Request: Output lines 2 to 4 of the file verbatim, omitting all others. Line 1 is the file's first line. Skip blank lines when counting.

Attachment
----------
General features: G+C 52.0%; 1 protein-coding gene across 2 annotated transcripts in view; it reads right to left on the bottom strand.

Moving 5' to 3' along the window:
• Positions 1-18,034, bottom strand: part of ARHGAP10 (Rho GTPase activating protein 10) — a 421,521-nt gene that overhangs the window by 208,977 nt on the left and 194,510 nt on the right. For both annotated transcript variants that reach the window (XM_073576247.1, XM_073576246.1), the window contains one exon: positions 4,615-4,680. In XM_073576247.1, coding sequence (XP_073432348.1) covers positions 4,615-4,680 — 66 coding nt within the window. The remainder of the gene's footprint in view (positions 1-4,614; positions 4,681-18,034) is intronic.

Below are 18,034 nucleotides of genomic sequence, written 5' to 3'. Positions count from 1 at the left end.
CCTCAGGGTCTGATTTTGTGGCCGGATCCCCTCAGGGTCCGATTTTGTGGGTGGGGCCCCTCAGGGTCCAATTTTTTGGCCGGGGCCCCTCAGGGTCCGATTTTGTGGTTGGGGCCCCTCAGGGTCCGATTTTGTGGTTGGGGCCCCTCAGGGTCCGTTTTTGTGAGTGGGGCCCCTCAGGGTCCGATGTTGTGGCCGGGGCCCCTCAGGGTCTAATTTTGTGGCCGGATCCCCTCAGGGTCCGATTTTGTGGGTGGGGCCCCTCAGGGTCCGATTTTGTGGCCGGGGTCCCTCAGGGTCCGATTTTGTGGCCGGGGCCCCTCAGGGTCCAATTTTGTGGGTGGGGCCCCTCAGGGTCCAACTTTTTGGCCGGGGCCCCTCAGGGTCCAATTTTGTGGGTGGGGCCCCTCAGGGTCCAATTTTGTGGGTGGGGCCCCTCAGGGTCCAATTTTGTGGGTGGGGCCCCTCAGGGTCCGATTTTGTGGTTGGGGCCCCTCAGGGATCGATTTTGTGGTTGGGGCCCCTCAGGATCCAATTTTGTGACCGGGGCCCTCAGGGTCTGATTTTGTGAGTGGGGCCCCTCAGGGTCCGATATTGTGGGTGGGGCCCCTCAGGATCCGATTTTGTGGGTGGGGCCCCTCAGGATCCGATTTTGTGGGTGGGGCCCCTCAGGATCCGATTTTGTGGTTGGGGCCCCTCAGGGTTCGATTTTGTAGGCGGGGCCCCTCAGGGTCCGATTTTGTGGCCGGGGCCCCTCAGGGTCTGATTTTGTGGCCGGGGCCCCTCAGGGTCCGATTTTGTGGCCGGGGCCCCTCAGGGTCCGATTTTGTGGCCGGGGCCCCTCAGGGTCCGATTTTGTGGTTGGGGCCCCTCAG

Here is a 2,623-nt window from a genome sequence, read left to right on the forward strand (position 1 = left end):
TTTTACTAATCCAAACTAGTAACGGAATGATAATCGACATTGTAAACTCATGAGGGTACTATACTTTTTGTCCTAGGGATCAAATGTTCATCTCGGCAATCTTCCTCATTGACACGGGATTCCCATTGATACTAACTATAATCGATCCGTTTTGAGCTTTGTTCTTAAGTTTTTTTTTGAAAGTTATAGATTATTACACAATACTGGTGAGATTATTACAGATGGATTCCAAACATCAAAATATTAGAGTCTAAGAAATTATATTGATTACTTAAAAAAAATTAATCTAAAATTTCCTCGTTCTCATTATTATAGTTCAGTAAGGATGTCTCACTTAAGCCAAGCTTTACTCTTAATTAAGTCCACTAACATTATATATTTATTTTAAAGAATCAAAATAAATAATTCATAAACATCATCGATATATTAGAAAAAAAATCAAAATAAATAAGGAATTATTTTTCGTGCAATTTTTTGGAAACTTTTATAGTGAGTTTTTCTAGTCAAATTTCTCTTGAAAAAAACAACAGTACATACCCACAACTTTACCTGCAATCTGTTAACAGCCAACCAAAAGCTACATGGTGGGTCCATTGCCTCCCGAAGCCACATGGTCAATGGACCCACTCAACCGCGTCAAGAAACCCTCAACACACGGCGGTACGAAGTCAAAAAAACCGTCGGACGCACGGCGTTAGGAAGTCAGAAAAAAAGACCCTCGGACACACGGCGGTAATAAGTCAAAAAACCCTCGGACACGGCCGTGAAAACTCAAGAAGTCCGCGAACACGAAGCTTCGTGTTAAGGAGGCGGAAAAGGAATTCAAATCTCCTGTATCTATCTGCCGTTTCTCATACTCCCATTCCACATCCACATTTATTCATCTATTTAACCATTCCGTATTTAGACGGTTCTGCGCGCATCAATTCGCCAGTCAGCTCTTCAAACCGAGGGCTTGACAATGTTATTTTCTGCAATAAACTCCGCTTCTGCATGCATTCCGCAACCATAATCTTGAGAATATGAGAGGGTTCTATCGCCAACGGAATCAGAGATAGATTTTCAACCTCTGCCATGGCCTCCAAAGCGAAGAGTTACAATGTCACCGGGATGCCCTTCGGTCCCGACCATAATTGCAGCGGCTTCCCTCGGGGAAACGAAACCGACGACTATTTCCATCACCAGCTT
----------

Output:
Moving 5' to 3' along the window:
• Positions 1-18,034, bottom strand: part of ARHGAP10 (Rho GTPase activating protein 10) — a 421,521-nt gene that overhangs the window by 208,977 nt on the left and 194,510 nt on the right. For both annotated transcript variants that reach the window (XM_073576247.1, XM_073576246.1), the window contains one exon: positions 4,615-4,680. In XM_073576247.1, coding sequence (XP_073432348.1) covers positions 4,615-4,680 — 66 coding nt within the window. The remainder of the gene's footprint in view (positions 1-4,614; positions 4,681-18,034) is intronic.

Below are 18,034 nucleotides of genomic sequence, written 5' to 3'. Positions count from 1 at the left end.